Within the bellows 24 an adjusting spring 32 is provided, bearing against the lower end of the diaphragm l8 and against a spring plate 33, an adjusting screw 34 being in engagement with the lower end of the spring plate 33. The spring 32 is adapted to be adjusted to apply an upward force on the movable unit comprising the diaphragm It, the rod 3i and the diaphragm 25 for overcoming the effect of the weight of these parts.

The casing l4 preferably has mounted'on the" upper wall l6 thereof, a straight bore tube 43 which is connected to a suitable source of pressure fluid at a regulated pressure, the pressure fluid preferably being compressed air. The lower end of the tube 40 is enlarged to provide an expanding area chamber 4 I. The lower end of the chamber 4| is provided with a closure 42 having a valve seating portion 43 formed therein. A valve seating member 44 is provided which is adapted to be spaced with respect to the port 43 for controlling the discharge of pilot fluid as hereinafter explained. The valve seating member 44 has a stem 45 bearing on an adjusting collar 45 having internal threads in engagement with threads 4! on the upper end of the rod 3!. A retainer spring 48 is interposed between the adjusting collar 46 and the diaphragm 25. A tube 50 is provided, suported and adjustably clamped by a fastener 49 at its outer end in a tube support block The interior'of the tube 50 is in communication with the tube 4!! and a tubular rod 52 extends within the tube 59.

The tubular rod 52 is provided with a streamlined tip 53 having a straight portion 53a of a length sufflcient to establish laminar flow. The tubular rod 52 has an interior bore 54. A piezometer gap or opening 55. of a size such as to avoid disturbance of the laminar flow is provided in communication with the bore 54 for transmitting the pressure at the gap 55. v The internal diameter of the tube 50 and the external diameter of the tubular rod 52 are preferably such as to provide an annular space therebetween which has a radial width such as to insure laminar flow of the pilot fluid passing therealong.

The bore 54 is connected, preferably by a flexible conduit 56, to a suitable pressure responsive device or instrument I. a pressure gauge for indicating being illustrated.

The tubular rod 52 preferably extends through a tube 6|, a gland 62 and packing 53 being provided for adjust/ably positioning the tubular rod 52 with respect to the tube 50. The tube 5! is supported and adjustably clamped by a fastener in a tube sup ort block 54 in axial alinement with the tube 50. The tube 6| functions as an vide a gap 6'! of the desired length. The end 56 of the tube 50 is preferably beveled to avoid any 4 obstruction of the flow of the fluid discharging from the tube 50.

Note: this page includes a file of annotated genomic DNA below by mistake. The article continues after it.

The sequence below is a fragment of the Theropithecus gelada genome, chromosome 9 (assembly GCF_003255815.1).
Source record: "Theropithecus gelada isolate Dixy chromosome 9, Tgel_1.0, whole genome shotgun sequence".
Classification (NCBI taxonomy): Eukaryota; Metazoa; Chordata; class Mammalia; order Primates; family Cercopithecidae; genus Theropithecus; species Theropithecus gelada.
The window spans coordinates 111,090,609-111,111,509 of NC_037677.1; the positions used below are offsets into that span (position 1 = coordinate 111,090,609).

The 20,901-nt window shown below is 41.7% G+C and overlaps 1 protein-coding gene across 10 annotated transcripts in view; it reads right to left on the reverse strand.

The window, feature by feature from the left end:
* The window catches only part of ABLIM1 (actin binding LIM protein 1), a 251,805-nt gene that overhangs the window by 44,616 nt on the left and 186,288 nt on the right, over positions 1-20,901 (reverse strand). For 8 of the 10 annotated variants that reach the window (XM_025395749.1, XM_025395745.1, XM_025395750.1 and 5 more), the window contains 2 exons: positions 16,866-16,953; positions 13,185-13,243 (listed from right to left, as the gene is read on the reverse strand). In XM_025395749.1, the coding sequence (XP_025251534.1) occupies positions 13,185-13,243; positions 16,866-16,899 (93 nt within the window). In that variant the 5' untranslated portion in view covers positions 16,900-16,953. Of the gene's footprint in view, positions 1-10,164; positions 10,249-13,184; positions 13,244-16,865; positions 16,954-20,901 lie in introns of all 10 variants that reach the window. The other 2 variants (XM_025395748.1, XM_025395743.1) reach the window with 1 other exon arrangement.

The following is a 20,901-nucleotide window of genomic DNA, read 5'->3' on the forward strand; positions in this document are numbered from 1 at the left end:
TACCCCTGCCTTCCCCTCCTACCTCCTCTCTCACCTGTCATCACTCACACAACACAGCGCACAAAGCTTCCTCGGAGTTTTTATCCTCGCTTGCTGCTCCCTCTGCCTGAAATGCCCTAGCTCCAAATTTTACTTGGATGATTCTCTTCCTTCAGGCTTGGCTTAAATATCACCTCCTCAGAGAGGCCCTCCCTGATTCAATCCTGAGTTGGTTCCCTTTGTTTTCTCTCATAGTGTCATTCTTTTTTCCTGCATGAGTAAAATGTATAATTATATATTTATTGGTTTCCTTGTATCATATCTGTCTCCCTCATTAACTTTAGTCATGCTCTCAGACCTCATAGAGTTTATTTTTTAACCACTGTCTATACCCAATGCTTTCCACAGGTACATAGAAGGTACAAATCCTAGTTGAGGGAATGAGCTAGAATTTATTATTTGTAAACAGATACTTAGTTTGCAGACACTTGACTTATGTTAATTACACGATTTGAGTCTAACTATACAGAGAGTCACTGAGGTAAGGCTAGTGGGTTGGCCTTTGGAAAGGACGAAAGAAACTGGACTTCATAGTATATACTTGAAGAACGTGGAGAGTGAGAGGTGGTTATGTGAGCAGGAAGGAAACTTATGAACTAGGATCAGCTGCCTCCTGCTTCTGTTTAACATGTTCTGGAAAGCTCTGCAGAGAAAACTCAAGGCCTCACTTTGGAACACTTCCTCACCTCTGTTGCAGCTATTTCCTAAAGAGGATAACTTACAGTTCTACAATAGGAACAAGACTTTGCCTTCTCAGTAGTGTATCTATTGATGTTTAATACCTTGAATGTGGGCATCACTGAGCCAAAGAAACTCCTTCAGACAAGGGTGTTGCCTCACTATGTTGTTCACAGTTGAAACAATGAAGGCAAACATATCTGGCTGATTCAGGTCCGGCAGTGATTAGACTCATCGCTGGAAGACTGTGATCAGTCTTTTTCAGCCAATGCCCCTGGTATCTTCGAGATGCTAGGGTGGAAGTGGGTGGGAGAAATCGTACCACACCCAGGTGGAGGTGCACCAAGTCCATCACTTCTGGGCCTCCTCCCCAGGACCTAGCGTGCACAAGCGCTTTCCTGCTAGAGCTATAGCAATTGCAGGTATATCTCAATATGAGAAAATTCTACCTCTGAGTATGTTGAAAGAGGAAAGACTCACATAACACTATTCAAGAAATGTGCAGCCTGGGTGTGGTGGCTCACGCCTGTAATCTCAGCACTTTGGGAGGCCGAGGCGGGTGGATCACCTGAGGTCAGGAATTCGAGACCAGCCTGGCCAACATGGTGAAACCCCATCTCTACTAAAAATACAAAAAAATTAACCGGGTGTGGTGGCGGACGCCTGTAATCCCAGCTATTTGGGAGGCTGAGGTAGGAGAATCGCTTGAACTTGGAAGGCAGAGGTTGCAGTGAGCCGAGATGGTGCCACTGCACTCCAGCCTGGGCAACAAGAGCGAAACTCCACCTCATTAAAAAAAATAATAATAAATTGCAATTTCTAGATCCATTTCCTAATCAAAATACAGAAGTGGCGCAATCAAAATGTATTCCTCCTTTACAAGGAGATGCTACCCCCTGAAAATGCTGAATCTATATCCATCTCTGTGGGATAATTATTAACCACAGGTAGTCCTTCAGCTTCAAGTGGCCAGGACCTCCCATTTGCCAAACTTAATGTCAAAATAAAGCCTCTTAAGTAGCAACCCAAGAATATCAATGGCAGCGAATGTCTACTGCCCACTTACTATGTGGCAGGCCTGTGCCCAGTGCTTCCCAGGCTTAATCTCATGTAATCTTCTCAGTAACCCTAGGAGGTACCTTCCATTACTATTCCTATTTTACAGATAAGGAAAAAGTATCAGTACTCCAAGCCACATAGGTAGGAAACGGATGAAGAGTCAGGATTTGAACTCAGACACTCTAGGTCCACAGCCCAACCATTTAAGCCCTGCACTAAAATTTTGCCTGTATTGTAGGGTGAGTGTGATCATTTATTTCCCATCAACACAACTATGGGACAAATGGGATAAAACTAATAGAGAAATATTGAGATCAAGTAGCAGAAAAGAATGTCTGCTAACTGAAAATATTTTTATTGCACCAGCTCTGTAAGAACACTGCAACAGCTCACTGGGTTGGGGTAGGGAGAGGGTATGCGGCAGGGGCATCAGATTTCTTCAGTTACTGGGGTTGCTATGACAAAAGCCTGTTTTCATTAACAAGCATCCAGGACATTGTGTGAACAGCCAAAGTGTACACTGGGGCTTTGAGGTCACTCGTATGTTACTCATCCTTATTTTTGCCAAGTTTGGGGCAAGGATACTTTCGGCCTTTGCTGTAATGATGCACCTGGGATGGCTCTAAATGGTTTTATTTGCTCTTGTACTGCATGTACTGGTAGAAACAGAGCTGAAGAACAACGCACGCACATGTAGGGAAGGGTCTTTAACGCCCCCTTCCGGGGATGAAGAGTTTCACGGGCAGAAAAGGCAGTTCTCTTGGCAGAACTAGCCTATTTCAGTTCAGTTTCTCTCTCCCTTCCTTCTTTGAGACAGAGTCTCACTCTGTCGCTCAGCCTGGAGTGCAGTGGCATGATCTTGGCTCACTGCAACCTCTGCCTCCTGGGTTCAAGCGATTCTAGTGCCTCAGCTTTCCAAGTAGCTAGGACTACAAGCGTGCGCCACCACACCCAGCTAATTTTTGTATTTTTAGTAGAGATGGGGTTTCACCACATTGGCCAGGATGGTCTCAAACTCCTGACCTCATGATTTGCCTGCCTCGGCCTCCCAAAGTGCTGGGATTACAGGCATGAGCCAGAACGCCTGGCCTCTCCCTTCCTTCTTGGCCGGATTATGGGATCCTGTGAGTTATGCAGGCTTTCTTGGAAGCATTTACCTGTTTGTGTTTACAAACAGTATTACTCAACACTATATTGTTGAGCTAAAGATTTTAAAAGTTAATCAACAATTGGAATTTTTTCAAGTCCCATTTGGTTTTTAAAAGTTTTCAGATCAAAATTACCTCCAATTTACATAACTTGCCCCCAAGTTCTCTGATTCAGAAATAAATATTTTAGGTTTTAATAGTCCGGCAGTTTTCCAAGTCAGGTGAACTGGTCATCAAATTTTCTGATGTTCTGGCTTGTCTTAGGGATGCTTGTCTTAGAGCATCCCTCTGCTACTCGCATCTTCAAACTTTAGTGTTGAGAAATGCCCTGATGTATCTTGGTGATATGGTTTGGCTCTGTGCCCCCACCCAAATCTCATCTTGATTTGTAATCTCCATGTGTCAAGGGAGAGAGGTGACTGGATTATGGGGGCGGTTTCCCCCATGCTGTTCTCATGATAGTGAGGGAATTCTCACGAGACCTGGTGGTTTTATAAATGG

The variation of the length of the gap 51 permits or regulated departure from the exact square root function. The discharge of pilot fluid from the laminar flow tube 50 against the impact end 65 of the tube 6| creates a static pressure in the space in the interior of the tube Bl outside the tubular rod 52. This static pressure is proportional to the square of the velocity of the fluid impinging upon the tube 6|. The interior space is in communication through a conduit 68 with the chamber 28 so that this static pressure is effective in'that chamber.

The exterior of the straight bore tube 40 and of the laminar flow tube 50 are preferably covered with heat insulating material 69 for purposes to be explained.

In laminar flow all fluid particles move in parallel lines without crosswise mixing, and the pressure loss or drop, resulting from laminar flow, is directly proportional to the average velocity in the cross section of the tube.

Fluid flowing through the primary metering device I 0 produces a higher static pressure which is effective through the pipe I2 in the chamber 2! and a lower static pressure which is effective through the pipe l3 in the chamber 22, the differential of these pressures acting on the diaphragm I8 and thereby exerting a control effect on the pilot valve 44 through the rod 3|.

.Pilot fluid is delivered at regulated pressure through the tube 40, and a portion thereof is discharged in accordancewith the positioning of the valve 44 with respect to the seat 43. The other portion of the pilot fluid passes into the tube 55 where it is guided by the straight portion 53 of the tubular rod 52 and laminar flow established. The fluid, with laminar flow, passes along the annular space between the tube 50 and the tubular rod 52 and produces a pressure drop in the portion of the tube 50 between the piezometer gap 55 and the terminal end 66 of the tube 50. This pressure drop, for a particular setting of the gap 61, is a first power function of the velocity of the pilot fluid in the laminar flow tube and this pressure at the gap 55 is effective through the bore 54 and the conduit 56 and may be read on the gauge I.

The fluid dischargin at the terminal end 65 of the laminar flow tube is effective in the impact tube 6! and sets up within the tube 6| 8. pressure which is a second power function of its velocity. The pressure effective within the tube BI is transmitted through the conduit 58 to the chamber 28 where it is applied against the diaphragm 2.5. The force applied in the chamber 28 against the diaphragm 25, which diaphragm 25 is connected to the rod 3|, is in opposition to the force applied against the diaphragm (8 from the primary metering device Ill. The difierential effective from the primary metering device It on the diaphragm I8 is proportional to the second power of the fluid flow to be measured.